Supply and Demand
Supply and Demand
What It Means
Markets, the physical or virtual places where buyers and sellers come together, have the capability to determine the most efficient ways of meeting the needs of both the buyers and the sellers of a particular product. To understand how markets do this, it is essential to understand the workings of two independent and competing forces: supply and demand.
Supply refers to the amount of a particular product that sellers are willing or able to sell over a range of prices, and demand refers to the amount of a particular product that buyers are willing or able to buy over a range of prices. The law of supply states that, all other factors being constant, sellers will be willing to sell more and more of a particular product as prices for that product rise. The law of demand states that, all other factors being constant, buyers will purchase less and less of a particular product as prices for that product rise. In the marketplace these two laws compete to determine the price at which any given product will be sold.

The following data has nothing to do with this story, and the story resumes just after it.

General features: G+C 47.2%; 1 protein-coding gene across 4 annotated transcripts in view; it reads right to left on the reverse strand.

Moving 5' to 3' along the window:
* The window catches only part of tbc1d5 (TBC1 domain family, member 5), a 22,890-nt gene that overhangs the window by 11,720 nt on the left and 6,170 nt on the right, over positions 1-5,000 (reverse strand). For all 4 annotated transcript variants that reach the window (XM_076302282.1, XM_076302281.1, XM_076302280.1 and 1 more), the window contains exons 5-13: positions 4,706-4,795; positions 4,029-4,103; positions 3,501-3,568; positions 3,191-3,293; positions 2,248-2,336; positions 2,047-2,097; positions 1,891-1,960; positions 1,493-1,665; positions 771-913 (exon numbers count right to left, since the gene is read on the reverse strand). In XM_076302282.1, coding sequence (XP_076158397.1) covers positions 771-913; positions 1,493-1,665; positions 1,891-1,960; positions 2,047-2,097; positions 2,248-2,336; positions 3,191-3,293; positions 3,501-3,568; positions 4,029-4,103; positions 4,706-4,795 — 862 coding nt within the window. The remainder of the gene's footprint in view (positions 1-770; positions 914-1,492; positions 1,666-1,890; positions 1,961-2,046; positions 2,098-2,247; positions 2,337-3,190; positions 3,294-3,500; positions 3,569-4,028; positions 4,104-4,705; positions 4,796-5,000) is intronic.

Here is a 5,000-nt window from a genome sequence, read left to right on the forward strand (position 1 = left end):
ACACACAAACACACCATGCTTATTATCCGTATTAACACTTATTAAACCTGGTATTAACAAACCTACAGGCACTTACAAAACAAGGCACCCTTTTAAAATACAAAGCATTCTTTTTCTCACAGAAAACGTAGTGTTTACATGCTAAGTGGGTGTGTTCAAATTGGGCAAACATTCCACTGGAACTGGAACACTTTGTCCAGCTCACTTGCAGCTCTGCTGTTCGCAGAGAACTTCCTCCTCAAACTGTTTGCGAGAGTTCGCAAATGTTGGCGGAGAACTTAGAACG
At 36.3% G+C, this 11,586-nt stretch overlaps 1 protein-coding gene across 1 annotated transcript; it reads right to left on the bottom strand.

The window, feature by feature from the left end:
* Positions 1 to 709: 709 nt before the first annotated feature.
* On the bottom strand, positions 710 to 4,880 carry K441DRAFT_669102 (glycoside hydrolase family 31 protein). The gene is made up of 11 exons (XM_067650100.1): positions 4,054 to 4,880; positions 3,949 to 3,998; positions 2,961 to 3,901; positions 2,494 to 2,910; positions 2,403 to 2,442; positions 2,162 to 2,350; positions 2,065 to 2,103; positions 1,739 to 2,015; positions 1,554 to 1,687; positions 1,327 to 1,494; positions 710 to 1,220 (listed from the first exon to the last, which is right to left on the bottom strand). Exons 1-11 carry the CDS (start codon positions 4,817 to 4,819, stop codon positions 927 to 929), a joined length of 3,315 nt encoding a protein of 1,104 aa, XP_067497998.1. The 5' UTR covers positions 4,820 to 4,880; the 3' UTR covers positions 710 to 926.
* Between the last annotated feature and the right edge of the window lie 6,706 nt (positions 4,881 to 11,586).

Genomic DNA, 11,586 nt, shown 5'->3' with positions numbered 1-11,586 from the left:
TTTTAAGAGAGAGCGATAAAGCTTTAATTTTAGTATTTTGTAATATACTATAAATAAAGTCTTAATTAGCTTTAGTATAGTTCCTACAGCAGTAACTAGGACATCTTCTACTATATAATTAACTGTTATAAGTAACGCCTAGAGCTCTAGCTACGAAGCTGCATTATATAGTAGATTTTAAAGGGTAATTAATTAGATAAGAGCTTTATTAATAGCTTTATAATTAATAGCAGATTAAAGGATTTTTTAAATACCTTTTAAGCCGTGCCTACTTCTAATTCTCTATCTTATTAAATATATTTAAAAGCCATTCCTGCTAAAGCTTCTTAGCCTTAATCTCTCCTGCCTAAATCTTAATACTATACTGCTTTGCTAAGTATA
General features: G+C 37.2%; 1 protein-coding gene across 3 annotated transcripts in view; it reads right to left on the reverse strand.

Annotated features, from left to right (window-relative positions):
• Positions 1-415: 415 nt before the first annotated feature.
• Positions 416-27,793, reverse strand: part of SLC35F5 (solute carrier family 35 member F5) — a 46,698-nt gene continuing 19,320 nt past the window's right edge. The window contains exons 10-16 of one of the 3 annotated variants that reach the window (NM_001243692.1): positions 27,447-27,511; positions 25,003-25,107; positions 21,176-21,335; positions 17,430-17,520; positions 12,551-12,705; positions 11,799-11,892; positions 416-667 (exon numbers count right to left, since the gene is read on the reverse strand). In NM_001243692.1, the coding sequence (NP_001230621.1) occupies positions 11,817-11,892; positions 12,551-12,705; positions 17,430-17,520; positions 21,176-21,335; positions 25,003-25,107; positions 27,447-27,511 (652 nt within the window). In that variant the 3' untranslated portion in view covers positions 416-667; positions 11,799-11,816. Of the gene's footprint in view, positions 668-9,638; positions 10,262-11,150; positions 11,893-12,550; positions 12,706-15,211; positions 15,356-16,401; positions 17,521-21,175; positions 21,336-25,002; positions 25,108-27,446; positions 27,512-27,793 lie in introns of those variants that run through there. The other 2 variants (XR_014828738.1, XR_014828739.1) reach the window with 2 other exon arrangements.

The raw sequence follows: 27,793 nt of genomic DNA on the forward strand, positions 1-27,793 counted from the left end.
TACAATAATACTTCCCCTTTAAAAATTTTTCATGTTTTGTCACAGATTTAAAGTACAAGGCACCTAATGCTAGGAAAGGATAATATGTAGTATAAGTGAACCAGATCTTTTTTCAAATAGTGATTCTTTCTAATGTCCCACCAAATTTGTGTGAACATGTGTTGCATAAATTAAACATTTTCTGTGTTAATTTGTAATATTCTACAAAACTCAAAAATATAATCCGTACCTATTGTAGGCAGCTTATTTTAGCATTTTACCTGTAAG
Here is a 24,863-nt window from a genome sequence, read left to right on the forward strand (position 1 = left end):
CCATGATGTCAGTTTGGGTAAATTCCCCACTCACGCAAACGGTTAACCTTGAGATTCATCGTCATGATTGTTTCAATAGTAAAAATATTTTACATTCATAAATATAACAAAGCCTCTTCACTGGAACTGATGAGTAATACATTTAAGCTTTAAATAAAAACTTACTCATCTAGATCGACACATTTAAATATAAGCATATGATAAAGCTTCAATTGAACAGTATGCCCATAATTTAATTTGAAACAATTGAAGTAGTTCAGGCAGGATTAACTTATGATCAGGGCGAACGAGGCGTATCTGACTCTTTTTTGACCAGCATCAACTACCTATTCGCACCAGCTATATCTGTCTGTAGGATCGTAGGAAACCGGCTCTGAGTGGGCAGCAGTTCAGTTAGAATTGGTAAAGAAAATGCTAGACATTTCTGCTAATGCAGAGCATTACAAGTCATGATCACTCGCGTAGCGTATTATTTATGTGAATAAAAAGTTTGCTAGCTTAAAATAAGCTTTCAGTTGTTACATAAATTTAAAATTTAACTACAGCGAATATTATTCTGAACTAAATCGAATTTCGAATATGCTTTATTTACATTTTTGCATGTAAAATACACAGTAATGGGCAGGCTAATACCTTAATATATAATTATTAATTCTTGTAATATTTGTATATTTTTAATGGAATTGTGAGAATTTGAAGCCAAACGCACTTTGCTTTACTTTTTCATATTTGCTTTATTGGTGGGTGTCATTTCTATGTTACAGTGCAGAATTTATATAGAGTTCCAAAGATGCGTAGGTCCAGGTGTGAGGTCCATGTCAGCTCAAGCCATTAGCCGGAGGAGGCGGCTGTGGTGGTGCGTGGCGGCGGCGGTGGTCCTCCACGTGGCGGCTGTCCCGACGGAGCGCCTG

As a simple illustration of these principles, imagine that you make handcrafted coffee mugs to sell at a flea market every Saturday. Suppose that you have produced 100 mugs to sell initially, and on the first Saturday you arrive at the market with all of them. You set the sale price of your mugs at $8, but only 10 mugs sell. The next weekend, you slash the price of your mugs to $3, and all 90 of your remaining mugs sell within a few hours. This suggests that at the right price there will be demand for your mugs. You cannot, however, justify continuing to produce them at such a low price. You decide to make another 100 mugs that week and to sell them at $5 apiece the following weekend. It turns out that, at this price, you are able to sell all the mugs during the course of a market day, and you feel that $5 per mug justifies the amount of time and effort required to produce and sell 100 of them each week. The market price of $5 has been established by the opposing forces of supply and demand.